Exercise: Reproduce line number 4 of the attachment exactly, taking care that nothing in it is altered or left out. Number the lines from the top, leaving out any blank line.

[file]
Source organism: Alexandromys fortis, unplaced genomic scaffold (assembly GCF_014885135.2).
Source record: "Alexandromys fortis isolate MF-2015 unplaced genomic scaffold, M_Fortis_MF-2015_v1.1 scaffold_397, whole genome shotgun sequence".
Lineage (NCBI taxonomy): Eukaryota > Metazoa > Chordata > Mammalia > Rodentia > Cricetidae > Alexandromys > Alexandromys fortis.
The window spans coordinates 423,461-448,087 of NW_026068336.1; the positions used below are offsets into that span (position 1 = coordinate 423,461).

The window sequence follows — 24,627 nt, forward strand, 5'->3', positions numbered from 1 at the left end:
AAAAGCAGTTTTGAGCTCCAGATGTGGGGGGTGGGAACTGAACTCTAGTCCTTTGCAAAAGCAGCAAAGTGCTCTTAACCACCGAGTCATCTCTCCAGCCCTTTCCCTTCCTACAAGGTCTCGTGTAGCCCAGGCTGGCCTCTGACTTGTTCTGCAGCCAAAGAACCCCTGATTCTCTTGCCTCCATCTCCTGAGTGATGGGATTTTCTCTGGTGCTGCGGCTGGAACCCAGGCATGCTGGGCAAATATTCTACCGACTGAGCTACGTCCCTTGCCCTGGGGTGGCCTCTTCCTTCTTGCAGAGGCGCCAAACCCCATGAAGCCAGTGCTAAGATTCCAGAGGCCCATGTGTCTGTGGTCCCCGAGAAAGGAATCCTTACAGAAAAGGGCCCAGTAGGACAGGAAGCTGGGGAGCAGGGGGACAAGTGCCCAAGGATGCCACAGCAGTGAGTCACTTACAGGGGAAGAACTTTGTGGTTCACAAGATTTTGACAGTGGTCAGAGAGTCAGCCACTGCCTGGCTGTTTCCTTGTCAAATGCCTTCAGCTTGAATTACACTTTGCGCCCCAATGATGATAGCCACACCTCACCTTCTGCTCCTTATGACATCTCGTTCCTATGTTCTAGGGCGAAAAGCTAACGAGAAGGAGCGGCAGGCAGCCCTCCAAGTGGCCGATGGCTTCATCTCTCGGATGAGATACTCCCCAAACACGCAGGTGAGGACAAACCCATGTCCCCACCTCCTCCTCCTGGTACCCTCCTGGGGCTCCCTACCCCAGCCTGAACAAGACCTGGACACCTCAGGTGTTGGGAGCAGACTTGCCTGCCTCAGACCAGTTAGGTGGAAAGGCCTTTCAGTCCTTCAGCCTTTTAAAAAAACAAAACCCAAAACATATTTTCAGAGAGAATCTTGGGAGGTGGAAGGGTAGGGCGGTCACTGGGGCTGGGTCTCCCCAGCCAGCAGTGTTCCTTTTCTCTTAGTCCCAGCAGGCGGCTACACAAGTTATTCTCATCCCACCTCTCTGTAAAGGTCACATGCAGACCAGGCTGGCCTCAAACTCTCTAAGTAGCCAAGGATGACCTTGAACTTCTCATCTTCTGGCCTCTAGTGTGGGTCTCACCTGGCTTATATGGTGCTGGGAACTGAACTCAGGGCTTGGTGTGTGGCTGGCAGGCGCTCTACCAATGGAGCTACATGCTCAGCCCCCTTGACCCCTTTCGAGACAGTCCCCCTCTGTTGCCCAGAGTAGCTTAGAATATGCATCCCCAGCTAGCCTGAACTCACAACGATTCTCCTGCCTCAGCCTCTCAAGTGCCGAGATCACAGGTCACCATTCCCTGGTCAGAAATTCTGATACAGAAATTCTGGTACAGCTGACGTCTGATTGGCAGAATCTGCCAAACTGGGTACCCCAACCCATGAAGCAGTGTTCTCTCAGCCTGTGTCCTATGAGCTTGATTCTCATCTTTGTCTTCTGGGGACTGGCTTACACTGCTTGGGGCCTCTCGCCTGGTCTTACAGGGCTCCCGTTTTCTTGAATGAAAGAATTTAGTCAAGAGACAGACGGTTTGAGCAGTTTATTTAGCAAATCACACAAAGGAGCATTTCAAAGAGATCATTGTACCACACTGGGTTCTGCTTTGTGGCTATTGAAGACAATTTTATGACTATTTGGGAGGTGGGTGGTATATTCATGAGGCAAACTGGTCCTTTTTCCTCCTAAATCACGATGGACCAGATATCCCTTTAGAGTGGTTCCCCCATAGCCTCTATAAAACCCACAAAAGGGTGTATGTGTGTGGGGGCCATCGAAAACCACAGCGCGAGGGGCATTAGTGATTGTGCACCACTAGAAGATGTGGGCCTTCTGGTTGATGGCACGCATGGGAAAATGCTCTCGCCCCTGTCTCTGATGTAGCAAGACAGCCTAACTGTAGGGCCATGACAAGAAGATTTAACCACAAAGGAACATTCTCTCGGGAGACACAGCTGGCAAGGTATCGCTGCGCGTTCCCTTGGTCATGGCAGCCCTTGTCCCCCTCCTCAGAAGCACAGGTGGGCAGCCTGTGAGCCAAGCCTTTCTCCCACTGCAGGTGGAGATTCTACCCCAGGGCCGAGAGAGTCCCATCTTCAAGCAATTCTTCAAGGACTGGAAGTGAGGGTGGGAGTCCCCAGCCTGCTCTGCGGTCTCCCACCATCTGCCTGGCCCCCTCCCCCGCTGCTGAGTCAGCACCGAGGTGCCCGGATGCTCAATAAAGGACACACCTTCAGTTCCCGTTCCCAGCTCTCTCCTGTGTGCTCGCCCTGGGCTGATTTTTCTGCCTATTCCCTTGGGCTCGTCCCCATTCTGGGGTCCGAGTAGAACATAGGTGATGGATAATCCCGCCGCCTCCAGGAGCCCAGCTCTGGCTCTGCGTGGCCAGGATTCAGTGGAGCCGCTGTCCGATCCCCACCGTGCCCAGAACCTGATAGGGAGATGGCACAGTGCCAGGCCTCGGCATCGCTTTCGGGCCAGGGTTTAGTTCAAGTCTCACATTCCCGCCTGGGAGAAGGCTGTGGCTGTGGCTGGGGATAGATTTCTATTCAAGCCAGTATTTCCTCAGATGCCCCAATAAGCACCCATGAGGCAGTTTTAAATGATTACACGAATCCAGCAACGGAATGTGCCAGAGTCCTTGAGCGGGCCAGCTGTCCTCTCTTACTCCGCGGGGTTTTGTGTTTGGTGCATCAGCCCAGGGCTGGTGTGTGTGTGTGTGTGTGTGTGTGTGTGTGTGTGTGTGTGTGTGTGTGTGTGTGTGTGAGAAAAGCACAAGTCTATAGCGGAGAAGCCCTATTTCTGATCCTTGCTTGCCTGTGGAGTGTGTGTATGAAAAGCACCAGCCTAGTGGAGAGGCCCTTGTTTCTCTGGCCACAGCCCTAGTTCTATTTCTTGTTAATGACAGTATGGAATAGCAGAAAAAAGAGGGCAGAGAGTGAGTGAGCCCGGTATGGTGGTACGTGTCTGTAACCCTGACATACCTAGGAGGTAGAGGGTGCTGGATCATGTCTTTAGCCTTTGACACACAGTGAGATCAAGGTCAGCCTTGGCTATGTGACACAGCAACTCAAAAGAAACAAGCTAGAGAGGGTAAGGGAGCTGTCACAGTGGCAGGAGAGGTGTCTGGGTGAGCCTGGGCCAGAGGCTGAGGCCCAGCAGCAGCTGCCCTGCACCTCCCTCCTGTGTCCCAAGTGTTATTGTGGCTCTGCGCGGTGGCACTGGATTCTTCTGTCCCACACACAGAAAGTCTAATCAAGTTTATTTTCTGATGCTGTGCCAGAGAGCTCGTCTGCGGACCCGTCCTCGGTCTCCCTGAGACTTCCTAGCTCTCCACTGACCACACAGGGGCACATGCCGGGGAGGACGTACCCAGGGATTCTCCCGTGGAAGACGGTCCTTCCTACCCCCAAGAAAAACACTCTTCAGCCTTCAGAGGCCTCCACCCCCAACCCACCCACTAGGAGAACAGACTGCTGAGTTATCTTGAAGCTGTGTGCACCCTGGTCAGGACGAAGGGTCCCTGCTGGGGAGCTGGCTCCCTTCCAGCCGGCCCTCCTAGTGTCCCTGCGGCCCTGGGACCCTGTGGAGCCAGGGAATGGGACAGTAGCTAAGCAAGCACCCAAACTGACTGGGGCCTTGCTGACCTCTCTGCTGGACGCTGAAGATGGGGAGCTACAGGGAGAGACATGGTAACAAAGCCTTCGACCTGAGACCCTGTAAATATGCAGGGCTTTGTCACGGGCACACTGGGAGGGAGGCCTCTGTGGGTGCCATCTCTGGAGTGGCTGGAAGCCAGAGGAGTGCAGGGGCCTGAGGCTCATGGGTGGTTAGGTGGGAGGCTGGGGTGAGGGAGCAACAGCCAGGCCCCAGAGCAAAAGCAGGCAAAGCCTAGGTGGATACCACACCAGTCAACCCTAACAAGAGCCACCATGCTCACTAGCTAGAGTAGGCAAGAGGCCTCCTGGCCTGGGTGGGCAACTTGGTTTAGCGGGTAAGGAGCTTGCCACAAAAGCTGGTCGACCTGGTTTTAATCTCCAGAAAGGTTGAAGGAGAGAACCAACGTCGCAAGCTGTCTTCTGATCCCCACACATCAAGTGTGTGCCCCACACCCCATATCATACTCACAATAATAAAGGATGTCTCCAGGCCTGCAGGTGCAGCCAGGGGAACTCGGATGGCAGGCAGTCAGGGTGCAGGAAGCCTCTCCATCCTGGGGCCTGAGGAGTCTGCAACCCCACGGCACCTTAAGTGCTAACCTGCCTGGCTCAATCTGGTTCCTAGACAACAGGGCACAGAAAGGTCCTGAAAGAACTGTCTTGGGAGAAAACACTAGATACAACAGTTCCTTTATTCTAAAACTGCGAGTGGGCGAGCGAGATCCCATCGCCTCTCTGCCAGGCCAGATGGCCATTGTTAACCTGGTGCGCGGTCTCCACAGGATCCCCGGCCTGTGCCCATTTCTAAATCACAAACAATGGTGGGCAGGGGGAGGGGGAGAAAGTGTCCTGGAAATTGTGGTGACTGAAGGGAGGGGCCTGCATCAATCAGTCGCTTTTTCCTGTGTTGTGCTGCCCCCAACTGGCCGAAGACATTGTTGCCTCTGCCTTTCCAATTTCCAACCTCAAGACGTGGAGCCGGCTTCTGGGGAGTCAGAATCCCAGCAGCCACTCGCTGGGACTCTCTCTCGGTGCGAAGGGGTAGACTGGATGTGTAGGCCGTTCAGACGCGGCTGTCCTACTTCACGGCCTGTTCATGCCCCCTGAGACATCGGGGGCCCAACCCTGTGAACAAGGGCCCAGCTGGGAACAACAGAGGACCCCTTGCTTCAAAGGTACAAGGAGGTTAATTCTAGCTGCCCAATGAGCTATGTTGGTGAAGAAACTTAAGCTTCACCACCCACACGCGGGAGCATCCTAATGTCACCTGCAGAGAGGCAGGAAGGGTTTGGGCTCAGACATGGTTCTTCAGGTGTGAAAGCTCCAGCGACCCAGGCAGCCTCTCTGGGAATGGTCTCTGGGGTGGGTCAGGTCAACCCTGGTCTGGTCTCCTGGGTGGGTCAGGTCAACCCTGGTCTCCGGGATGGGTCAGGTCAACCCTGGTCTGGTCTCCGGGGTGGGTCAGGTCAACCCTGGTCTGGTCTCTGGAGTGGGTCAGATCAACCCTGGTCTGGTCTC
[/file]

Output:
The window spans coordinates 423,461-448,087 of NW_026068336.1; the positions used below are offsets into that span (position 1 = coordinate 423,461).